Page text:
Logistics operations have ramped up to assist with distribution of humanitarian aid in the Philippines after Typhoon Haiyan swept through six central Philippine islands on Friday, 8th November.
Bernard Kerblat, UN refugee agency representative in the Philippines said that because at least eight regions are logistically cut-off, information is trickling in “piecemeal” and hampering aid.
“I’m afraid that even if it’s day five of the crisis and even if everyone is working around the clock, we still don’t know the full extent of the picture.”
He said the challenge for the UN, the Government, and partner organisations “is how to reach, resupply on the multiple fronts so many populations who are in dire need.”
The UN estimates over 11.3 million people have been affected by Haiyan of whom 673,000 have lost their homes.
*The UK government has sent a C-17 aircraft stocked with key logistics equipment such as 4-wheel-drive vehicles to help in the distribution of aid and medical supplies, and JCBs to and other equipment to clear transport routes.
Justine Greening, Secretary of State for International Development, said: This C-17 flight is one of a raft of shipments this week delivering DFID-funded food, water, shelter, medicine and other bare essentials to where they are needed.
*By 14th November Deutsche Post DHL had sent the first members of its Disaster Response Team to help with on-the-ground airport logistics by setting up a warehouse to help sort relief goods.
They will manage the logistics of the inbound relief goods sent via air or sea at the regional Mactan Cebu Airport on Cebu island right next to the country’s most affected Leyte island.
“We know that in the immediate aftermath of a disaster, regional airport logistics can very often encounter bottlenecks which delay the delivery of life-sustaining relief supplies for victims. Here, we can make a difference with our logistics expertise at a crucial point in the relief effort” said Deutsche Post DHL
CEO Frank Appel.
*Air Charter Service, has already arranged a number of cargo charters carrying essential aid to the typhoon-ravaged Philippines and expects one of the largest relief operations in recent years.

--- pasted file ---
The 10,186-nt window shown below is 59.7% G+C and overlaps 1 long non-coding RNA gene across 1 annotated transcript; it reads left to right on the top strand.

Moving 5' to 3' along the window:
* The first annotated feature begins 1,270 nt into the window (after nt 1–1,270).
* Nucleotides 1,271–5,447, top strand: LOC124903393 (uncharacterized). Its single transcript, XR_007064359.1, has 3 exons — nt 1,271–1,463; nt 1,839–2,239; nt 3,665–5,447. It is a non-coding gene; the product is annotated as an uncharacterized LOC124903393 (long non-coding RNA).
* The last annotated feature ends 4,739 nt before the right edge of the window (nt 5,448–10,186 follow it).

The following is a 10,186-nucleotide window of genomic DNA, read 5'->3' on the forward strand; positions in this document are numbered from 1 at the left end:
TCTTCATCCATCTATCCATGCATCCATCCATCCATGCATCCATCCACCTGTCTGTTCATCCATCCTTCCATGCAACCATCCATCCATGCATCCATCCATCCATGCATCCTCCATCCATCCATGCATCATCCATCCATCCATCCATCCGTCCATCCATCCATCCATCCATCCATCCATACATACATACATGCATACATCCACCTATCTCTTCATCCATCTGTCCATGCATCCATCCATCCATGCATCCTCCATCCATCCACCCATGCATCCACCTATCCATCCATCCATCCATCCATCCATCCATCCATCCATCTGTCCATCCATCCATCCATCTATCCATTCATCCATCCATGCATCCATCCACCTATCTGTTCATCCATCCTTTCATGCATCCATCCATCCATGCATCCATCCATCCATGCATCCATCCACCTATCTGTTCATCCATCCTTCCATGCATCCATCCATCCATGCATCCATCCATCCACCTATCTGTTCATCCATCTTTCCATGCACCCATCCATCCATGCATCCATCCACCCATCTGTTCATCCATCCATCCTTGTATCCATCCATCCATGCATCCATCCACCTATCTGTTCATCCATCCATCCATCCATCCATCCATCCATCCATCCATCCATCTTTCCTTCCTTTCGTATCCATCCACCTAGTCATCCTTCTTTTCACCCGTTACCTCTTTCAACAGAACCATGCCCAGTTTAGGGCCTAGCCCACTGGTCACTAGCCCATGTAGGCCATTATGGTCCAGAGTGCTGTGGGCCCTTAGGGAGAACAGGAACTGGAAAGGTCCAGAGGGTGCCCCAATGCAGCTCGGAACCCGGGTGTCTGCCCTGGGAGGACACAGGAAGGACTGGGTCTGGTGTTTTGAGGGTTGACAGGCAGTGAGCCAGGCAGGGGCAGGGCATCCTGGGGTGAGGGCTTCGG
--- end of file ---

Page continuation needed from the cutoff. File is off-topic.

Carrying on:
ACS’s Group Cargo Director, Justin Lancaster, commented on Monday evening: “We have been working continuously over the weekend developing a situation report for the region: checking airport details and aircraft availabilities, so that we can advise relief agencies as soon as they call us. We have already booked almost 500 tonnes of cargo to be flown out, on various aircraft types, and expect a lot more in the coming days.
“Cebu Airport seems to be the main hub that is being requested currently and we will have ACS staff on the scene at the airport in the morning to help co-ordinate things on the ground over there and to make sure that the aircraft are offloaded efficiently so the agencies get their relief to those in need as soon as possible.”
*Flexi says one of its articulated trucks is in operation around the clock at the British Red Cross’s warehouse in Bristol to bring humanitarian aid to the people of the Philippines.
Equipment includes supplies such as computers, printers, vehicles, as well as water purification and sanitation kits, tents and other heavy duty kit in to containers that will fly out to the Philippines from East MIdlands airport.
*Air Partner, has organised four Boeing 777 flights and 2 Boeing 747 flights so far, which will collectively carry 600 tonnes of aid, including Land Cruisers, tents, shelter kits and tarpaulins to assist with the aid effort on the ground. The flights will operate from the United Arab Emirates and East Midlands International to Mactan Cebu International Airport in the Philippines.
Richard Smith, Air Partner’s Product Director for Freight, said, “With emergency enquiries starting to come into Air Partner’s UK head office on Sunday, the broking team has been working around the clock since then to get availability and options confirmed as quickly as possible.